Other objects and many of the attendant advantages of this invention will be readily appreciated as the same becomes understood by reference to the following detailed description, when considered in connection with the accompanying drawings, wherein:

Fig. 1 is an elevation of the vortex pilot in place in a ramjet device, portions of the pilot and the ramjet being broken away;

Fig. 2 is an axial section through the vortex pilot itself;

Fig. 3 is a section taken along the line 3-3 of Fig. 2 and showing the igniter arrangement at the working end of the vortex channel;

Fig. 4 is a section taken on the line 4-4 of Fig. 3, and illustrating the arrangement of one of the passages for producing the tangential flow of the air-fuel mixture;

Fig. 5 is a diagrammatic illustration of the vortex action within the pilot channel;

Fig. 6 is an elevation, partially in section, through a modified embodiment of the invention; and

Fig. 7 is an end view looking into the outlet end of the vortex pilot igniter of Fig. 6.

In the exemplary embodiment of the invention, the ramjet device 10 is provided with an air-fuel mixing chamber 11 from which the air-fuel mixture flows into a combustion chamber 12 where it is ignited by means of the pilot igniter presently to be described.

In the embodiment according to Figs. 1 to 4, the pilot igniter comprises an igniter body 13 having therein a tapering channel 14, preferably in the form of a truncated cone-shaped igniter channel having its smaller end lo'cated upstream in the air or air-fuel mixture stream of the ramjet and with the larger rearward or outlet end adjacent to the forward portion of the combustion chamber 12. The igniter body 13 is also preferably constructed in the form of a truncated cone having a cap or closure 15 applied to' the smaller end. The control elements of the pilot igniter are usually constructed as component parts of the closure 15. The pilot igniter is anchored to the interior of the ramjet body 10 by means of struts 16 attached to the closure 15.

Obviously many arrangements may be utilized for producing a tangential vortex flow in the igniter channel 14. A simplified arrangement is shown in Fig. 4, in which the closure 15 for the body 13 is provided with a substantially straight passage 21 which can conveniently be constructed by drilling a hole from the base to the forward wall of said closure 15 to provide a scoop inlet 29 and a passage 21. Usually a plurality, in this instance two, of the inlet passages 21 are provided. In order to direct the air-fuel mixture tangentially within the channel 14, there is provided a nozzle disc 23 having a plurality of obliquely directed nozzle passages 22 which are in communication with the passages 21 in the closure 15, and which direct the fuel mixture generally tangentially toward the walls of the igniter channel 14. As shown in Fig. 3, the nozzle disc 23 is screwed into place and then locked by a plurality of machine screws 24 passing through the nozzle disc 23 and screwed into a po'rtion of the closure 15.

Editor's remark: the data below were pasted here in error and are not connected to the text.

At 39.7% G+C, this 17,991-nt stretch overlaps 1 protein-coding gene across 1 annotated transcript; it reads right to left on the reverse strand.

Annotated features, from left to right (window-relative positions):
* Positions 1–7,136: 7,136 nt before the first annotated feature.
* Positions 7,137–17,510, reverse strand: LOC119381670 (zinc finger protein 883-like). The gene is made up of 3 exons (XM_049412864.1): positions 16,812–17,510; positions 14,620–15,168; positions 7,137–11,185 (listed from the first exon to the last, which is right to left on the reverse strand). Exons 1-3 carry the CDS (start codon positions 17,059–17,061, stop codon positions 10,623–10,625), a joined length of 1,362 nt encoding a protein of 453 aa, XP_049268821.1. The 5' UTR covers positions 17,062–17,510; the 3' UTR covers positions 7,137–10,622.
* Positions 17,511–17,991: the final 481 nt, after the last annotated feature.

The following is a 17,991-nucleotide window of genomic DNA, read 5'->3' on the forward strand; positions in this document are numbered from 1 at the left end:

In this simplified embodiment of the pilot igniter, auxiliary fuel for the igniter channel 14 is supplied through a fuel line 25 which extends along the axis of the closure 15 and has its forward end connected to a suitable fuel supply (not shown). The fuel supply line 25 has its rear end connected to an axial bore 26 in the closure 15 which registers with a bore 27 in the disc 23. The bore. 27 is enlarged and threaded to receive a spray jet 28, preferably of the type which produces a cone shape spray. The jet 28, as will be seen, is in the upstream, or front end of the channel 14.

Intermediately along the closure 15 there are provided radially extending passages 29 for supplying auxiliary fuel outside the cone-shaped member 13 and below the scoop inlet 20 thereof. Usually the main fuel is directed upstream in the ramjet device a substantial distance ahead of the pilot igniter by outlets 30, so that an air-fuel mixture of substantially the content of the main air-fuel mixture stream entering the combustion chamber 12 is supplied to the igniter channel 14 by the scoop inlets 20. i The air-fuel mixture within the channel 14 is ignited by any desired means such as pyrotechnic flare 31, or an electric ignition device 134 (Fig. 6). For most operations a supply of auxiliary fuel is unnecessary and the pilot will operate quite satisfactorily with just the introduction of the air-fuel mixture to the channel 14 through the passages 21 and nozzle passages 22.

In the modification shown in Fig. 6, the. nozzle disc 23 has been replaced by a plate 123 having a plurality of angularly-directed tubes forming nozzle passages 122 attached thereto and communicating with a chamber 121 which in turn communicates with a plurality of scoop openings 120 in the closure 115 of the igniter body 113. The angularly-directed nozzle passages 122 serve exactly the same purposes as the obliquely-directed nozzle passages 22 in the disc 23. Nozzles 122 inclined at an angle of the order of 45 have produced very satisfactory vortex action.

: After ignition, the air-fuel mixture, as best seen in Fig. 5,, flows spirally within the chamber 14 against the inner wall thereof, as shown in broken lines at 35. Arrows 36 show the returning flow of the burning mixture axially through said chamber 14. Thus it will be seen that the burning air-fuel mixture is recirculated by the well known vortex action.